A majority of millennials (84%) are confident in their ability to manage their finances while 41% are “chronically stressed” about money, according to the latest report by Bank of America in collaboration with USA Today.

In a statement, Andrew Plepler, executive, Global Corporate Social Responsibility at Bank of America commented, “Even though millennials are confident about money and focused on their finances, they’re still experiencing a great deal of stress. That’s due in part to factors out of their control – a volatile global economy, a changing job market and, to some extent, the student debt they’ve taken on.”

Plepler emphasized that it is important for millennials to focus in they can control such as their level of financial knowledge and awareness during uncertainty.

“This survey indicates there may be room for more effective financial management efforts that make it easier for millennials to take greater control of their finances, and hopefully alleviate some of the stress they feel,” said Plepler.

Money stress affects many areas of millennials’ lives

The report found that money stress tends to affect many areas of the lives of millennials including their emotional well-being (65%), leisure activities/interests (55%), personal relationships (49%), physical health (42%), and work performance (22%).

Millennials feels different types of emotions when in comes to managing their money. Some of them feel anxious, content, happy, prepared, scared, secure, and overwhelmed.

Millennials feelings about finances

According to the report, two-thirds or 67% of millennials who worry about money feel such emotion often or sometimes. It appears that younger Millennials do not fully understand the gravity of their financial situation while older millennials (26-34 years old) seemed to worry more than younger millennials (18-25 years old).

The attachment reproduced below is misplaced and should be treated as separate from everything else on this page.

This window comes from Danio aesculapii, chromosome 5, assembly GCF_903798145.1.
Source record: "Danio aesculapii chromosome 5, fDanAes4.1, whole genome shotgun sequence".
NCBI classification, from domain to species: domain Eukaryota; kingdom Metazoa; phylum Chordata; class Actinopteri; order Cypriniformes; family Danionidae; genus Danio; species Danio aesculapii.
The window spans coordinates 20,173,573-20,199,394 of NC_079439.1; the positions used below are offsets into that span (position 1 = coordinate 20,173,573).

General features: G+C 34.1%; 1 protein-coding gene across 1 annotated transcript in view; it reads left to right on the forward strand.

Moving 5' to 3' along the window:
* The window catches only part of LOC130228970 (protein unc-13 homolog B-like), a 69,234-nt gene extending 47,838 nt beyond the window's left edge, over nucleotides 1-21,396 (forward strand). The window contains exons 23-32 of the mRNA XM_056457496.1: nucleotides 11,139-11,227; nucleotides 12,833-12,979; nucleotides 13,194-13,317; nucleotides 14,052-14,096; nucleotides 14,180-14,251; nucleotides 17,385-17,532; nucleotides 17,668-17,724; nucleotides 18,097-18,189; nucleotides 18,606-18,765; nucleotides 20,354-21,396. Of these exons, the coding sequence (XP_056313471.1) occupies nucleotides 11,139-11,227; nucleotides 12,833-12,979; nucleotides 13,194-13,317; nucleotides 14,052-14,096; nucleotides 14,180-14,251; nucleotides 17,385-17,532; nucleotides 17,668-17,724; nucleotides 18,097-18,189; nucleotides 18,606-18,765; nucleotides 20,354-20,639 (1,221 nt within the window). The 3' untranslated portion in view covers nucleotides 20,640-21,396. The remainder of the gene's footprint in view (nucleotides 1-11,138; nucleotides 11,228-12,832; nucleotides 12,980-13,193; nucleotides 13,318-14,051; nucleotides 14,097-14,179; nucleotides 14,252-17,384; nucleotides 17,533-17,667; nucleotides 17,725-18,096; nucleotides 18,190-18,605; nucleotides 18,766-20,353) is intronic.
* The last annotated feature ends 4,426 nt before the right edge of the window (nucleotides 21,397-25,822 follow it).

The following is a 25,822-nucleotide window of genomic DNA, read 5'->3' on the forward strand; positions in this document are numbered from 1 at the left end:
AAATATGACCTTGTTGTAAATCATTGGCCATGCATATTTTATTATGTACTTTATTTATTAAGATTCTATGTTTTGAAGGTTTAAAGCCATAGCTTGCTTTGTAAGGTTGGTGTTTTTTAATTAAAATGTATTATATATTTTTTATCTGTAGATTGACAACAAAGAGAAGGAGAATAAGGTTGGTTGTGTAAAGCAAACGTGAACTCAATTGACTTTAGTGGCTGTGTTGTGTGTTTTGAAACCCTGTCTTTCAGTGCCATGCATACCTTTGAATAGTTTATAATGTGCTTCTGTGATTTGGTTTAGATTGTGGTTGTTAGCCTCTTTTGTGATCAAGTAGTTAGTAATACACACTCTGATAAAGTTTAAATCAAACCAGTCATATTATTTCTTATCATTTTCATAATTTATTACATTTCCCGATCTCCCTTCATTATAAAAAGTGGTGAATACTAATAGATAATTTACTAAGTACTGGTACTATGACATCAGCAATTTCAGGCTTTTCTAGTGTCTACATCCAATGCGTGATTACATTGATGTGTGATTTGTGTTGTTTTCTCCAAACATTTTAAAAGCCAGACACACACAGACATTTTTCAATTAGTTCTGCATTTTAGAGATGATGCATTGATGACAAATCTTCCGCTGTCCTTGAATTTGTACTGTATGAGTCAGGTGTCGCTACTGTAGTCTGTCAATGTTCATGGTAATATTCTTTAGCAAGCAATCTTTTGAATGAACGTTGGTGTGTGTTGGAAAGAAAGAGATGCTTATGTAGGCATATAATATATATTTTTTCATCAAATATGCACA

The primary causes of stress among this generation include not having enough savings, spending more than they should, facing adulthood or being an adult, debt from student loan/college education, not planning and saving for retirement, among others.

The report also found that most millennials (61%) are concerned about the cost of living, ability to save (58%), cost of housing (565) and finding a new job (49%), taxes (43%) when thinking about their place of residence.

Financial fitness is a priority for millennials

The report showed that some millennials (34%) feel they are expert in social media while only 17% thinks they have knowledge in personal finance. Others (33%) think they have expertise in cooking (33%) technology (26%), sports (23%) health and wellness (23%) and arts/entertainment (18%).

When it comes to the amount of time spent on financial fitness, the report found that millennials spend the same amount of time taking care of their personal finances and physical fitness. It shows that financial and physical fitness is a priority for them.

Forty percent (40%) of millennials believe they are currently financially fit because they have savings, paying bills, minimizing debt, budgeting and preparing for emergencies. Women are more likely to prioritize being debt-free, to spend less, have savings, and set financial goals than men.

Women millennials

USA Today editor-in-chief Dave Callaway said, “The survey’s findings give relevant insight into how millennials feel when it comes to managing their finances. While they are increasingly confident, they are still faced with complex financial decisions that they are proactively learning to navigate. The results make it clear that financial health is a fundamental issue and area of concern for millennials.